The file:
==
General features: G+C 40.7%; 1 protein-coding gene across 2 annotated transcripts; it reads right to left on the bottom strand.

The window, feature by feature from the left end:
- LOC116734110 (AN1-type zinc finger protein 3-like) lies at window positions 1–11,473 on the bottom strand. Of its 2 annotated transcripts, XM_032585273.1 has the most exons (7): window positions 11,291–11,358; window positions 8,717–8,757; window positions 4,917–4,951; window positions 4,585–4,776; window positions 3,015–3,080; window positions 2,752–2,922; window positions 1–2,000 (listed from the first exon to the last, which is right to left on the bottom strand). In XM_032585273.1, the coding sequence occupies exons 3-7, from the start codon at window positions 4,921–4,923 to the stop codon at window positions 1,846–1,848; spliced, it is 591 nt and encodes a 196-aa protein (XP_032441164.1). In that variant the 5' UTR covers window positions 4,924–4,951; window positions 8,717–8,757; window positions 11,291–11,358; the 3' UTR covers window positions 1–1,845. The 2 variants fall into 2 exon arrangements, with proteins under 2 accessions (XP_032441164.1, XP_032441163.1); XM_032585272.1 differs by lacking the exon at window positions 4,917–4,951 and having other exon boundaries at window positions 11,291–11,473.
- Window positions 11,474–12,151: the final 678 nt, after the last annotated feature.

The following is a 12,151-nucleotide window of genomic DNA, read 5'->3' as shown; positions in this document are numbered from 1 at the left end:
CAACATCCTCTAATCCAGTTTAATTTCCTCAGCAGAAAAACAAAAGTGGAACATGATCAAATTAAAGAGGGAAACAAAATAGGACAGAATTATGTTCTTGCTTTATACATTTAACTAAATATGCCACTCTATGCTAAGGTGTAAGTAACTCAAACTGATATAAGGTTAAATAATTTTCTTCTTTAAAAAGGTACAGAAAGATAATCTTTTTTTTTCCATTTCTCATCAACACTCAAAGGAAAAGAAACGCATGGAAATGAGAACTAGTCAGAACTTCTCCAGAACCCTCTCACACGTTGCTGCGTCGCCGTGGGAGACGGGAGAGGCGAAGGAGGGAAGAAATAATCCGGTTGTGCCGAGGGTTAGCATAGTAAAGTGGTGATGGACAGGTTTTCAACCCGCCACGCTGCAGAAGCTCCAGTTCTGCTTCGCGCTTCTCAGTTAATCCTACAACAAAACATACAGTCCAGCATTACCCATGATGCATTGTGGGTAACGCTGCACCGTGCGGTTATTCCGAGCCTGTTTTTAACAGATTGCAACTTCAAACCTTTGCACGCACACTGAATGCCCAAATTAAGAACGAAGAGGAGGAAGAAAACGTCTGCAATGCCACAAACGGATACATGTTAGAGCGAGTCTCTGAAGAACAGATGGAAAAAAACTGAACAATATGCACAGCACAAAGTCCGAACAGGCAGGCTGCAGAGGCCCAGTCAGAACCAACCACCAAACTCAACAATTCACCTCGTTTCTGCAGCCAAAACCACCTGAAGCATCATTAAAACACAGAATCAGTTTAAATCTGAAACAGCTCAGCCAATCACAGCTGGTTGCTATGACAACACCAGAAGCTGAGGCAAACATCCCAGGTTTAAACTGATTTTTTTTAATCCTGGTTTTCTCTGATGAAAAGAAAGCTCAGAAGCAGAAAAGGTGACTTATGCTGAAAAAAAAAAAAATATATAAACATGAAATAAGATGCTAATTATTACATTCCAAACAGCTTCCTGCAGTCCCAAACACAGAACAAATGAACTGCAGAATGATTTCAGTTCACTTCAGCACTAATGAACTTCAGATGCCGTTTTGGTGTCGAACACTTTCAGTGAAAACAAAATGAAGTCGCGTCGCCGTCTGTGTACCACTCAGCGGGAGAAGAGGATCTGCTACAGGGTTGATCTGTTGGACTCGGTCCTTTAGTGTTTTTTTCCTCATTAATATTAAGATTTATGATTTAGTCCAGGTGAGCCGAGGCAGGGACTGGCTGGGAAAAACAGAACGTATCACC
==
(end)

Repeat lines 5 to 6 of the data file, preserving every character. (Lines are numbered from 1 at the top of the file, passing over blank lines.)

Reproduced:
The following is a 12,151-nucleotide window of genomic DNA, read 5'->3' as shown; positions in this document are numbered from 1 at the left end:
CAACATCCTCTAATCCAGTTTAATTTCCTCAGCAGAAAAACAAAAGTGGAACATGATCAAATTAAAGAGGGAAACAAAATAGGACAGAATTATGTTCTTGCTTTATACATTTAACTAAATATGCCACTCTATGCTAAGGTGTAAGTAACTCAAACTGATATAAGGTTAAATAATTTTCTTCTTTAAAAAGGTACAGAAAGATAATCTTTTTTTTTCCATTTCTCATCAACACTCAAAGGAAAAGAAACGCATGGAAATGAGAACTAGTCAGAACTTCTCCAGAACCCTCTCACACGTTGCTGCGTCGCCGTGGGAGACGGGAGAGGCGAAGGAGGGAAGAAATAATCCGGTTGTGCCGAGGGTTAGCATAGTAAAGTGGTGATGGACAGGTTTTCAACCCGCCACGCTGCAGAAGCTCCAGTTCTGCTTCGCGCTTCTCAGTTAATCCTACAACAAAACATACAGTCCAGCATTACCCATGATGCATTGTGGGTAACGCTGCACCGTGCGGTTATTCCGAGCCTGTTTTTAACAGATTGCAACTTCAAACCTTTGCACGCACACTGAATGCCCAAATTAAGAACGAAGAGGAGGAAGAAAACGTCTGCAATGCCACAAACGGATACATGTTAGAGCGAGTCTCTGAAGAACAGATGGAAAAAAACTGAACAATATGCACAGCACAAAGTCCGAACAGGCAGGCTGCAGAGGCCCAGTCAGAACCAACCACCAAACTCAACAATTCACCTCGTTTCTGCAGCCAAAACCACCTGAAGCATCATTAAAACACAGAATCAGTTTAAATCTGAAACAGCTCAGCCAATCACAGCTGGTTGCTATGACAACACCAGAAGCTGAGGCAAACATCCCAGGTTTAAACTGATTTTTTTTAATCCTGGTTTTCTCTGATGAAAAGAAAGCTCAGAAGCAGAAAAGGTGACTTATGCTGAAAAAAAAAAAAATATATAAACATGAAATAAGATGCTAATTATTACATTCCAAACAGCTTCCTGCAGTCCCAAACACAGAACAAATGAACTGCAGAATGATTTCAGTTCACTTCAGCACTAATGAACTTCAGATGCCGTTTTGGTGTCGAACACTTTCAGTGAAAACAAAATGAAGTCGCGTCGCCGTCTGTGTACCACTCAGCGGGAGAAGAGGATCTGCTACAGGGTTGATCTGTTGGACTCGGTCCTTTAGTGTTTTTTTCCTCATTAATATTAAGATTTATGATTTAGTCCAGGTGAGCCGAGGCAGGGACTGGCTGGGAAAAACAGAACGTATCACC